"Manuscript" is a word that originated in 1590–1600, from the medieval Latin manuscriptus, meaning "written by hand."
Traditionally, penmanship was taught in schools and there were various matters of etiquette that pertained: personal notes and letters from gentlemen and ladies were properly written by hand, for example. Of course for centuries there was no alternative.
And of course a person's signature was her mark and affadavit in the days before magnetic strips and ID numbers. It was a sign attesting to personal attention and approval, a source-mark. The signature of Elizabeth the First of England was appropriately regal.
The colonial merchant John Hancock's signature was so admired that his name became a slang synonym for "signature." More recently, the U.S. Treasury Secretary's literally loopy signature got a lot of attention because it goes on all the money printed during his tenure. Many people like the idea of Jack Lew's loops on the money.
Handwriting itself is supposed to be a sort of fingerprint. There are handwriting analysts and forgers of handwriting (and of signatures) and charlatans who claim to decode personality traits from a person's handwriting.
Funny thing is, though—I don't have any handwriting.
Well, I sort of do, of course. But what I mean is that I don't write by hand and never have very much. When I was young I wrote letters constantly, but they were all (Emily Post turns over in grave) typed. I write to you more or less every day, but it's all typed into the ether and almost never becomes ink on paper at all. The byline at the bottom is typed.
I've been aware as I signed prints yesterday that there was something faintly contrived in that act. I'm not a Dickensian businessman whose signature is required on a hundred documents a day. I can go a year without signing anything other than a check, and I don't pay for things with checks very often any more either. Also, I have physical difficulty signing prints. My hand cramps up and my mind gets the yips (I could never write a signature like Jack Lew's, for instance—I'd constantly be making too many or too few loops). I ruined not one but two of Ctein's beautiful prints yesterday by simply messing up the signature. Ack, in the immortal words of Bill the Cat.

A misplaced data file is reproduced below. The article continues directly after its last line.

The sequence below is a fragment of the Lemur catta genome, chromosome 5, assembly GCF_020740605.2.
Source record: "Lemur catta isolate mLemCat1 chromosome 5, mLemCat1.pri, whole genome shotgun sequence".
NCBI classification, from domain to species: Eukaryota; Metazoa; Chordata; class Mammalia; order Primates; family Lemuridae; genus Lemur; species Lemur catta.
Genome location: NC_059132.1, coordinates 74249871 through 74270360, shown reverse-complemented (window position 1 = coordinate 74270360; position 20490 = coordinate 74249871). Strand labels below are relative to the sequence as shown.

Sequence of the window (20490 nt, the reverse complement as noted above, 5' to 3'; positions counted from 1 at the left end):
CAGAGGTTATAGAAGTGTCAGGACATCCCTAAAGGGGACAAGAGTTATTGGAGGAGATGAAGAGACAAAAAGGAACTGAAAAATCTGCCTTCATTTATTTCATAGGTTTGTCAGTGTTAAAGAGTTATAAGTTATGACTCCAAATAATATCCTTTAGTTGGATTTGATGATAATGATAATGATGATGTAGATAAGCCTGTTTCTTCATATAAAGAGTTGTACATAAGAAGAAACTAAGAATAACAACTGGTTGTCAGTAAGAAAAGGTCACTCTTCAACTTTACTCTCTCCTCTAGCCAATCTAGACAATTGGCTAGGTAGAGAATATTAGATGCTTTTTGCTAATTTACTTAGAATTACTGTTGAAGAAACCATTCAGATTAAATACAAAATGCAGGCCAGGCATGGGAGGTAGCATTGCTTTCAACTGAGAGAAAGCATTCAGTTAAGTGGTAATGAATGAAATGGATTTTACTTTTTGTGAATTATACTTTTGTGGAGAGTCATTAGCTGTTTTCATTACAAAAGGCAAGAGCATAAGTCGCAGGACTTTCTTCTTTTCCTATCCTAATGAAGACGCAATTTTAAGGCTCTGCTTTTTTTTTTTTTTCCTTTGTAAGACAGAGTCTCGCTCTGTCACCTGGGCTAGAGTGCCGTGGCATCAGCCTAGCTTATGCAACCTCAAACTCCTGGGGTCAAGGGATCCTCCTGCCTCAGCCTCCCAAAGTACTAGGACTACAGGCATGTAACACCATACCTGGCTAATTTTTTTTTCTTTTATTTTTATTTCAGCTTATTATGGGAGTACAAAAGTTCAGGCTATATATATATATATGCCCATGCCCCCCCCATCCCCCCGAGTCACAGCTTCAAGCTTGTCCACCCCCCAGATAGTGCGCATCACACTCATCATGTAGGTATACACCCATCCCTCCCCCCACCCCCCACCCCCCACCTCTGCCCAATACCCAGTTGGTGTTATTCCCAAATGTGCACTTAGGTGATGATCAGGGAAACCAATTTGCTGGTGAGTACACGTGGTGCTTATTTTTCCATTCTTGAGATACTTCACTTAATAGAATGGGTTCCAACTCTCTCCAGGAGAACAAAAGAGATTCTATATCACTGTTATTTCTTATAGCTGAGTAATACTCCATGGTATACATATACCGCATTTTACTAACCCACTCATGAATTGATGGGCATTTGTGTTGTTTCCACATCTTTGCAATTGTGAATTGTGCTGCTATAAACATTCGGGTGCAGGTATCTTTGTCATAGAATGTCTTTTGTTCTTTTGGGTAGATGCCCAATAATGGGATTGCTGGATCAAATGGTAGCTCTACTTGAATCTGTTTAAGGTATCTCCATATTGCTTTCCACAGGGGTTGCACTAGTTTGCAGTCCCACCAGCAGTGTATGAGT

So I think I've decided that this last print sale is the last time I will sign any of my prints.
Peter Turnley has written eloquently here of the meaning, to him, of the act of signing a print, and how memorable it was for him when he first saw Henri Cartier-Bresson signing his. Anyone who signs their prints should continue doing so proudly and without apology. However, as Ken Tanaka mentioned in the comments yesterday (and which I've since confirmed with a couple of collectors I know), collectors now are just as happy with prints signed on the back (verso when referring to a sheet of paper, the front being recto), and a stamp is as good as a signature.
What's a stamp?
Fortunately, Luminous-Lint has collected many examples, and has a nice page explaining the various types.
Studio stamps, courtesy Luminous-Lint. The one in the middle
is Gertrude Kasebier's.
More about this later, but if a rubber stamp on the back will satisfy posterity and the market, I think, personally, that I'm going to switch over to a stamp as soon as I work out the details.
Pending further research. I'll keep you posted.
(Thanks to Ken Tanaka and Cal Amari)
CORRECTION: An earlier version of this post got recto and verso recto'd and verso'd! Sorry for the mix up. —Ed.
Original contents copyright 2014 by Michael C. Johnston and/or the bylined author. All Rights Reserved. Links in this post may be to our affiliates; sales through affiliate links may benefit this site.
(To see all the comments, click on the "Comments" link below.)
Featured Comments from:
Phil: Get one of these:
Winsor: "I for one treasure the 'AA' initials on a couple my hung prints indicating that he approved the prints made by an assistant. I don't know about collecting and debating the effect on value, but I certainly appreciate the connection to photographer of a real signature no matter how tortured or abbreviated. A stamp just moves away from that and seems to say that so many prints were made it is not a work of art, just a manufactured object. A stamp is sort of like a title page in a book. People still want a signed first edition."
John Krumm: "A stamp sounds about perfect for me as well. My handwriting is not very good, and my signature only OK. When I have signed prints in the past I can't get myself to relax and sign like I might a check. So I draw the signature slowly, which usually doesn't look so great. No fun. I suppose you could even stamp the paper on the back ahead of time, to avoid messing up the print later."
Steven Willard: "Another option is a 'chop' stamp which is the Asian version of a rubber ink stamp that are frequently seen on Japanese and Chinese prints or paintings. They are custom made and closely held and are used in place of a signature."
Stephen Gilbert: "Hey, if it's good enough for Walker and Weegee...I think the stamps are quite cool, in an old-timey kind of way. Maybe you could solicit designs?"
Jamin: "Well, it was a good story and I had to read more, but according to Wikipedia Jacob Lew changed his signature just so new money wouldn't have those loops."
Nick Rains: "I think signing demonstrates 'contact' between the artist and the print and it adds an analogue element in a digital world. I too am left handed and totally get your cramping and the 'yips' when starting to sign a print. I once got tangled up signing a 60x30" Cibachrome print and had to re-print it."
Mike replies: Ouch.